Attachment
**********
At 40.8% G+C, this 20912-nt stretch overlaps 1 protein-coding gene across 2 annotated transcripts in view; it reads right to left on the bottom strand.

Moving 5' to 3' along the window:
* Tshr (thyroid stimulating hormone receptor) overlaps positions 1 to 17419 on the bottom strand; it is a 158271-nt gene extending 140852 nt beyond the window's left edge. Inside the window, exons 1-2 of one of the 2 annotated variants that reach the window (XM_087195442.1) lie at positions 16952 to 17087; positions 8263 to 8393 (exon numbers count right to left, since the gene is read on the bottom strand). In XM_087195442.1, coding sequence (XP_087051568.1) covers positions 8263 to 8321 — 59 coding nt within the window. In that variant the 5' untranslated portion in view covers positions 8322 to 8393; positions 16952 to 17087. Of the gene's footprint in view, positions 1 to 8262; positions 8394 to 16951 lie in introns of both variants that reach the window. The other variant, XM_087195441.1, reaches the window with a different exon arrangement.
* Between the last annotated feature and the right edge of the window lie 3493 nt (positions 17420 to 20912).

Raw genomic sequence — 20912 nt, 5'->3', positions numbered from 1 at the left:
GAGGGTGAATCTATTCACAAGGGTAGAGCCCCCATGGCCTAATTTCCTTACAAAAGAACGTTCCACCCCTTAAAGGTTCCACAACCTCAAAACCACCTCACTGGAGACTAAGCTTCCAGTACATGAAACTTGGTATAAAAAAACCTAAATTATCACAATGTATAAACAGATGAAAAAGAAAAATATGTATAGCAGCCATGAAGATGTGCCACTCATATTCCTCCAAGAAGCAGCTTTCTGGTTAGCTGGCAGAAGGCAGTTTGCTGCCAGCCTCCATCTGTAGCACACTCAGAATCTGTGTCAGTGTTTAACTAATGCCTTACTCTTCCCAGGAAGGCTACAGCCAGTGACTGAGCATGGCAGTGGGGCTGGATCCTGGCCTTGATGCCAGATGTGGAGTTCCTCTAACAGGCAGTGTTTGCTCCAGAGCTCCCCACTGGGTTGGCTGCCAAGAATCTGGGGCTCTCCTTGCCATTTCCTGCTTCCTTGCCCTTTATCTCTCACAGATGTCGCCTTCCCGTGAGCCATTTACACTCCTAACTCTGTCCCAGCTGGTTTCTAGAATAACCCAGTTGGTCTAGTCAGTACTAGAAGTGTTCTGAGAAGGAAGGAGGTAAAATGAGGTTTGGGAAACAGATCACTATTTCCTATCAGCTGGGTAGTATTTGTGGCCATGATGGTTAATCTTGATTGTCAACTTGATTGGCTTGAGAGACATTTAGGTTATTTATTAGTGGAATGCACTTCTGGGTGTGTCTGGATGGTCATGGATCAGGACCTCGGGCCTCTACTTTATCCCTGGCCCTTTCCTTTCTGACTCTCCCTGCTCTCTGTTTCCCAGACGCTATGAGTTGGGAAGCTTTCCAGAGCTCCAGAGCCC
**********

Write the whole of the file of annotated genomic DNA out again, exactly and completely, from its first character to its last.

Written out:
At 40.8% G+C, this 20912-nt stretch overlaps 1 protein-coding gene across 2 annotated transcripts in view; it reads right to left on the bottom strand.

Moving 5' to 3' along the window:
* Tshr (thyroid stimulating hormone receptor) overlaps positions 1 to 17419 on the bottom strand; it is a 158271-nt gene extending 140852 nt beyond the window's left edge. Inside the window, exons 1-2 of one of the 2 annotated variants that reach the window (XM_087195442.1) lie at positions 16952 to 17087; positions 8263 to 8393 (exon numbers count right to left, since the gene is read on the bottom strand). In XM_087195442.1, coding sequence (XP_087051568.1) covers positions 8263 to 8321 — 59 coding nt within the window. In that variant the 5' untranslated portion in view covers positions 8322 to 8393; positions 16952 to 17087. Of the gene's footprint in view, positions 1 to 8262; positions 8394 to 16951 lie in introns of both variants that reach the window. The other variant, XM_087195441.1, reaches the window with a different exon arrangement.
* Between the last annotated feature and the right edge of the window lie 3493 nt (positions 17420 to 20912).

Raw genomic sequence — 20912 nt, 5'->3', positions numbered from 1 at the left:
GAGGGTGAATCTATTCACAAGGGTAGAGCCCCCATGGCCTAATTTCCTTACAAAAGAACGTTCCACCCCTTAAAGGTTCCACAACCTCAAAACCACCTCACTGGAGACTAAGCTTCCAGTACATGAAACTTGGTATAAAAAAACCTAAATTATCACAATGTATAAACAGATGAAAAAGAAAAATATGTATAGCAGCCATGAAGATGTGCCACTCATATTCCTCCAAGAAGCAGCTTTCTGGTTAGCTGGCAGAAGGCAGTTTGCTGCCAGCCTCCATCTGTAGCACACTCAGAATCTGTGTCAGTGTTTAACTAATGCCTTACTCTTCCCAGGAAGGCTACAGCCAGTGACTGAGCATGGCAGTGGGGCTGGATCCTGGCCTTGATGCCAGATGTGGAGTTCCTCTAACAGGCAGTGTTTGCTCCAGAGCTCCCCACTGGGTTGGCTGCCAAGAATCTGGGGCTCTCCTTGCCATTTCCTGCTTCCTTGCCCTTTATCTCTCACAGATGTCGCCTTCCCGTGAGCCATTTACACTCCTAACTCTGTCCCAGCTGGTTTCTAGAATAACCCAGTTGGTCTAGTCAGTACTAGAAGTGTTCTGAGAAGGAAGGAGGTAAAATGAGGTTTGGGAAACAGATCACTATTTCCTATCAGCTGGGTAGTATTTGTGGCCATGATGGTTAATCTTGATTGTCAACTTGATTGGCTTGAGAGACATTTAGGTTATTTATTAGTGGAATGCACTTCTGGGTGTGTCTGGATGGTCATGGATCAGGACCTCGGGCCTCTACTTTATCCCTGGCCCTTTCCTTTCTGACTCTCCCTGCTCTCTGTTTCCCAGACGCTATGAGTTGGGAAGCTTTCCAGAGCTCCAGAGCCC